I recently finished reading an incredible book, Until Tuesday: A Wounded Warrior and the Golden Retriever Who Saved Him. I was privileged to meet and briefly speak with author and former Army Captain Luis Carlos Montalvan. Listening to Captain Montalvan, witnessing his service dog, Tuesday, and then reading about them in Luis’ book, touched my heart and soul. I’ve met a few service dogs and their human partners in times past; coupled with Captain Montalvan’s recent presentation and reading about him and Tuesday in the book, I possess a deeper appreciation for the service that assistance animals provide – as well as a deeper understanding about the horrors of war and the affects upon our service men and women.
In light of Veteran’s Day and my encounters with Luis, Tuesday and their story, I spent a bit of time researching and learning about animal assistance programs for veterans. The U.S. Department of Veterans Affairs will pay for guide dogs for blind veterans, hearing dogs for the hearing impaired, and assistance dogs for veterans with other physical disabilities. However, the agency ruled in September that it would not pay for service dogs for veterans suffering from PTSD (Post Traumatic Stress Disorder) – see link: http://usnews.nbcnews.com/_news/2012/09/06/13708645-va-wont-cover-costs-of-service-dogs-assigned-for-ptsd-treatment. Yet, it will provide (and prescribe) nearly any type of pharmaceutical drug for treating mental and emotional distress.
Scientific studies show people with pets are less prone to depression, are more active physically, and have lower blood pressure and cholesterol. Dogs, cats and other animals trained as therapy pets visit nursing homes and hospitals and help lessen anxiety among those with whom they spend time. Emotional support animals (ESA) are used with people who have an emotional disability, and can be prescribed by a licensed mental health provider (learn more at the National Service Animal Registry website: http://www.nsarco.com/emotionalsupportanimals.html).
Our wounded warriors can use such assistance. The Pentagon reported earlier this year that suicide among American active-duty military personnel rose to an average of one per day. Additionally, according to the Army Times in 2010, about 18 veterans each day committed suicide. It’s estimated that 30 to 40 percent of veterans suffer from PTSD. These are startling, and scary, statistics.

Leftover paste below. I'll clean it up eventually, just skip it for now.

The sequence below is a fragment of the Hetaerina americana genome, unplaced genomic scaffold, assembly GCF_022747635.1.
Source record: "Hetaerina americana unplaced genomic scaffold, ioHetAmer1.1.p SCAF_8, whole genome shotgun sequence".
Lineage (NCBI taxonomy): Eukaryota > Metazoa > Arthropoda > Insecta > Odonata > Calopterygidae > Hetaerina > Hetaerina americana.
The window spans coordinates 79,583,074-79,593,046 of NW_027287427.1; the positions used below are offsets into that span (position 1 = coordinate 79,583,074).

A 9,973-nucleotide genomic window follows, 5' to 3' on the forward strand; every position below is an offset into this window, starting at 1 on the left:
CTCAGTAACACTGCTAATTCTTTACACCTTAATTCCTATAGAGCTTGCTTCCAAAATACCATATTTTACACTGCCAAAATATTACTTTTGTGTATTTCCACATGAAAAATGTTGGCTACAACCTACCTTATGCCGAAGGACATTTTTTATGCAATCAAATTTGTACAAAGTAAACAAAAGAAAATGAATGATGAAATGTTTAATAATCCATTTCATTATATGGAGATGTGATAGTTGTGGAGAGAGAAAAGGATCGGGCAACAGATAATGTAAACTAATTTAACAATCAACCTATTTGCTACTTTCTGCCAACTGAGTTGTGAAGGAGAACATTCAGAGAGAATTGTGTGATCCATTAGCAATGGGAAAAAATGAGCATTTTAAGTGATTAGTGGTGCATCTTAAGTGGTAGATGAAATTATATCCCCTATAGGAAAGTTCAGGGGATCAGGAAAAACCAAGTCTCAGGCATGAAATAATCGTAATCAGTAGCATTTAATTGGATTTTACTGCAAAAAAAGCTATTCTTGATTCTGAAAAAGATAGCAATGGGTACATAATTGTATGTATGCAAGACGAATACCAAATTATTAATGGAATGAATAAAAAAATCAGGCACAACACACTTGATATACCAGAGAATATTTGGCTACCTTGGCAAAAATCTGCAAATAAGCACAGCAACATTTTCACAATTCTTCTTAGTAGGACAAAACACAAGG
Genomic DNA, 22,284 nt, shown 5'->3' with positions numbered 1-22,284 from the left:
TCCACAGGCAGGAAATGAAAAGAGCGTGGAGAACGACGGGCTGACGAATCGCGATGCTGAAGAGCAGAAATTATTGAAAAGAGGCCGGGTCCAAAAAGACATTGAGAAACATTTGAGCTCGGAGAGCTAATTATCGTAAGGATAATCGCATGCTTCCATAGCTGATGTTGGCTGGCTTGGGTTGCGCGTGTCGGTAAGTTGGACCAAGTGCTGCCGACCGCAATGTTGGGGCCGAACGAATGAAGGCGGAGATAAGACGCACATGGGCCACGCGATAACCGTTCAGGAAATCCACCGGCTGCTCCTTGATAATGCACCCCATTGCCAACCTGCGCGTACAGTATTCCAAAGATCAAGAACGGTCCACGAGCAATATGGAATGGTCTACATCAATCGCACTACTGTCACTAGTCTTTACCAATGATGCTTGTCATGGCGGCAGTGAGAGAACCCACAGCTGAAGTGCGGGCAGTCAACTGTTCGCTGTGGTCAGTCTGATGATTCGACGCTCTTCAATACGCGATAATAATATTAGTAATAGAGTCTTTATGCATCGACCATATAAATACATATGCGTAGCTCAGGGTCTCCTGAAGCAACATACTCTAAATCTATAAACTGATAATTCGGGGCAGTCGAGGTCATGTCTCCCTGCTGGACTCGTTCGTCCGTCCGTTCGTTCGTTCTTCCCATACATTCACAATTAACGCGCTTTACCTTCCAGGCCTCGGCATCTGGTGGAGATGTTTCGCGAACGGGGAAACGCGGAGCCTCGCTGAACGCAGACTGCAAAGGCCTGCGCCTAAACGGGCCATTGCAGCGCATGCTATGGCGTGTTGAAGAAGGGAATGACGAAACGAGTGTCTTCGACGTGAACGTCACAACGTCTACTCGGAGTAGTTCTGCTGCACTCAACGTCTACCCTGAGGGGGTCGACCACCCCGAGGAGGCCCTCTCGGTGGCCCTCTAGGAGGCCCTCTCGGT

Montalvan suffers from PTSD as well as remnants from traumatic physical injuries to his brain and vertebrae from an incident in Iraq. He also experienced nightmares, sleeplessness, hypervigilance, and isolation, common threads in PTSD.
Although his condition improved after being partnered with Tuesday, his service dog, Montalvan will never be completely healed, either physically or emotionally. He relies on Tuesday to get through his days and his nights. Tuesday is trained to respond to Luis’ needs, the physical and the emotional. Tuesday provides Luis balance, steadying him on the bumpy, concrete sidewalks and helping him navigate stairs (Luis walks with a cane). Tuesday provides Luis balance emotionally as well, navigating the signals of anxiety as they walk through towns and travel on subways or airplanes.
Luis admits in his book, “I don’t look exactly like a typical disabled person with a service dog.” And for that, he, and numerous others, have been and are discriminated against. Service animals who are trained to perform tasks to help disabled people wear a vest, often with the words “service animal” or “working animal” on them; there are laws which allow such animals into places where most typical “pets” are not: restaurants and other public buildings, airplanes and public transportation, housing. However, Luis recounts numerous times the discrimination he encountered.
Although Emotional Service Animals are not always allowed in the same places as certified assistance animals, there are federally protected rights for these animals and their human partners, including flying on an airline not being allowed into “no pet policy” housing.
I am grateful those who need such physical or emotional service can and do receive that. Numerous others do not. May this Veteran’s Day be the eye-opener we need to recognize and honor those service men and women who have lost limbs, experienced traumatic brain injury and PTSD, or perhaps even suffer silently yet can greatly benefit from the devotion and care a service animal provides. Our wounded warriors deserve whatever medical treatment suits them best… and sometimes that’s lick in the face or a paw on the knee from a four-footed creature that adores (and sacrifices) for them.
Learn more about Captain Montalvan and Tuesday by visiting http://until-tuesday.com/.